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Friday, March 11, 2011

Tsunami hits Japan and other countries are under warning; Concerns about impacts on developing countries rises

An enormous 8.9-magnitude earthquake struck Japan on Friday afternoon local time, followed by powerful aftershocks. The earthquake- one of the strongest to hit Japan in at least 100 years- triggered a 10-meter high tsunami along Japan’s north-eastern coastline. The devastation left millions without electricity, many people missing and hundreds of people dead. Some of the nuclear power plants have automatically shut down but fortunately, no radioactive leakage was found.

According to the US Pacific Tsunami Warning Center, the entire Pacific basin, besides mainland United States and Canada, have been issued tsunami warnings. Warnings are in effect for Russia, the Philippines, Indonesia, Papua New Guinea, Fiji, Mexico, Guatemala, El Salvador, Costa Rica, Nicaragua, Panama, Honduras, Chile, Ecuador, Colombia and Peru. Australia and New Zealand were initially on the warning list, but were later removed.

According to Al Jazeera’s Harry Fawcett, "Japan is very well equipped to deal both with the initial tremors caused by an earthquake: buildings are systematically built with allowances for sway so that they are less likely to fall down. Also coastal cities have long had tsunami protection measures in place." However, developing countries in the Asia Pacific region are less equipped and particularly vulnerable to tsunami damage.

Disaster management systems in developing countries need to be more focused on the entire disaster management cycle, including response, recovery, mitigation, and preparedness. In particular, I think that more emphasis needs to be put on pre-disaster planning (mitigation and preparedness). Mitigation activities can include actions that reduce the effects of disaster such as building codes and zoning, vulnerability analyses and public education. Preparedness can include emergency training from the national government, to the local level. It is important that processes are set up to facilitate immediate evacuation, in order to reduce the number of fatalities during response. (More on disaster management systems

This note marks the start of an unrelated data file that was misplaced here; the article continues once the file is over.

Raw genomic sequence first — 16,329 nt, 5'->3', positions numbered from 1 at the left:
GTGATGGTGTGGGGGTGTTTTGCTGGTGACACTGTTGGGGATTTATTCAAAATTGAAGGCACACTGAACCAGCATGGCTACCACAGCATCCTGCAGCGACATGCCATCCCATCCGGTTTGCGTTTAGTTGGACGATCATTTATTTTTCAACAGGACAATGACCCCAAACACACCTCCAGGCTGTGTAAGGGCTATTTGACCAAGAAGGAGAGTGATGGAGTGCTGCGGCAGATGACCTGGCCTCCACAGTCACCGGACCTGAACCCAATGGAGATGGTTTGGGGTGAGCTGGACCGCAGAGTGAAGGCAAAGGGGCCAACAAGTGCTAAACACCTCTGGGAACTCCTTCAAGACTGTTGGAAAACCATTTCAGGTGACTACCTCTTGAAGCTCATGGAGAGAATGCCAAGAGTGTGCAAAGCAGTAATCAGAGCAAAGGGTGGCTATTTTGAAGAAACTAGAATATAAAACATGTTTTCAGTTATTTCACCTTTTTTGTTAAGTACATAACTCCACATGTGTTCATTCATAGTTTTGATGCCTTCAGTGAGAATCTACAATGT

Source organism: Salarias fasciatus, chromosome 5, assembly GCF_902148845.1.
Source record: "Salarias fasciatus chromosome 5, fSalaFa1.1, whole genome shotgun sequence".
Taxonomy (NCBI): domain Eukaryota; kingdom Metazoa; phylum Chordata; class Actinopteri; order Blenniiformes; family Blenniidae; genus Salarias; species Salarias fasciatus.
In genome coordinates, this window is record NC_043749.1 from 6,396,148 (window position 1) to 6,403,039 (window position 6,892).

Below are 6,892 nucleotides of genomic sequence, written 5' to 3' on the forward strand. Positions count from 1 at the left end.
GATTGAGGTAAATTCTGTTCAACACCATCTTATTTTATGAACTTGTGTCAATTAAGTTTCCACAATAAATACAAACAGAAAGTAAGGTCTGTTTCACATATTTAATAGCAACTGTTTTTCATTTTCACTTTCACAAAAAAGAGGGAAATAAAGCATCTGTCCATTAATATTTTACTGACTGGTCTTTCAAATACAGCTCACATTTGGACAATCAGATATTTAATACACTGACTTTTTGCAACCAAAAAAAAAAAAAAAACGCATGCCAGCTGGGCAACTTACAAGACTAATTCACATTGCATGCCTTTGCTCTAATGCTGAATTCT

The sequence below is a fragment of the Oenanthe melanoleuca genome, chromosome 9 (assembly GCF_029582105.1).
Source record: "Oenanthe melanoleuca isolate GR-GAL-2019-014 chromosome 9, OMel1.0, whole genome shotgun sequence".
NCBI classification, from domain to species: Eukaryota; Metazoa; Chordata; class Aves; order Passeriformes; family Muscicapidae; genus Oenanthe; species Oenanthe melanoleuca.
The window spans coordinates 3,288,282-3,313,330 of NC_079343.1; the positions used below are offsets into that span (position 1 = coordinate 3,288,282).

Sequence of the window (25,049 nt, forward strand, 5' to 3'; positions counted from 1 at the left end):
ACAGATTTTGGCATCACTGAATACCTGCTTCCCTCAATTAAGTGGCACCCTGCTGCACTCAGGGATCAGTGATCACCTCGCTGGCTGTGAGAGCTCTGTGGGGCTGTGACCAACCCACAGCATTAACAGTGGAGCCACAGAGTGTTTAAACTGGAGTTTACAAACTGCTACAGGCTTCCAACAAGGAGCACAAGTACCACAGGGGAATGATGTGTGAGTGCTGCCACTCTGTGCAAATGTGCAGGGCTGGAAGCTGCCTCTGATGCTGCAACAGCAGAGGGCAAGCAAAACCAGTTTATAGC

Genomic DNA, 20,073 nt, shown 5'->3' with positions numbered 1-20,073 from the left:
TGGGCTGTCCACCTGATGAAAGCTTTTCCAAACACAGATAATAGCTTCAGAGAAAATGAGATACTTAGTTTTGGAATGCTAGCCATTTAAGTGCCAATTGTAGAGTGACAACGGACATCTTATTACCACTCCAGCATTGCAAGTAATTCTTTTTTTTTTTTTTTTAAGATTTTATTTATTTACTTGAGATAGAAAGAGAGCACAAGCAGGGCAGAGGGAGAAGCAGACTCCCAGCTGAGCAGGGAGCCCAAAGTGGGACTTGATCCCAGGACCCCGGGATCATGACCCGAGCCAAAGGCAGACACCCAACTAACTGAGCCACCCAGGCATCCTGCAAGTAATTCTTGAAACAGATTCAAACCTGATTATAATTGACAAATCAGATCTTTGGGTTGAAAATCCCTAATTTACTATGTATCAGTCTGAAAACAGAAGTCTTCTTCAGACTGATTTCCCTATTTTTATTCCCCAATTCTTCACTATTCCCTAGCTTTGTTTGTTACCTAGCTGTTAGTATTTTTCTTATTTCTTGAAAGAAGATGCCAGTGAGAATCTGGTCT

Hopefully measures are already being taken to ensure awareness and preparedness in case the developing countries under warning are hit with life-threatening tsunamis in the next 24 hours.

GlassFrog blogger, Sherisse 


  1. Absolutely agreed. Pre-emptive messaging and training can mitigate what could develop into castistrophic results.
    Investing in the future (setting expectations)is always cheaper than paying for the mistakes of the past(lack of planning).

  2. The video is astounding, how quickly nature can swallow areas that humans have spent centuries developing.

  3. Empowering local populations through education and providing tangible resources will no doubt facilitate life saving measures when these tragic disasters occur.

  4. The problem is that countries like their foreign aid to go to big showy projects with their name on it. Intangible programs like preparedness for a disaster that might not occur for decades or more -- these are considerably less exciting.
    We feel good when we hear about the number of tents erected in a disaster zone, or the bowls of soup served to the newly-homeless. We need to feel equally good to know that people in a stable, non-catastrophic period are learning about prevention and preparedness... but that's a lot less easy to sell.
    My hunch is that a lot of wisdom about the upheavals of the natural world already exists in these communities, so our job is to leverage this local wisdom with the technologies (e.g. communication, material resources, etc.) available in Canada and other international donors. This would be intelligent foreign aid that respects the dignity of the recipients.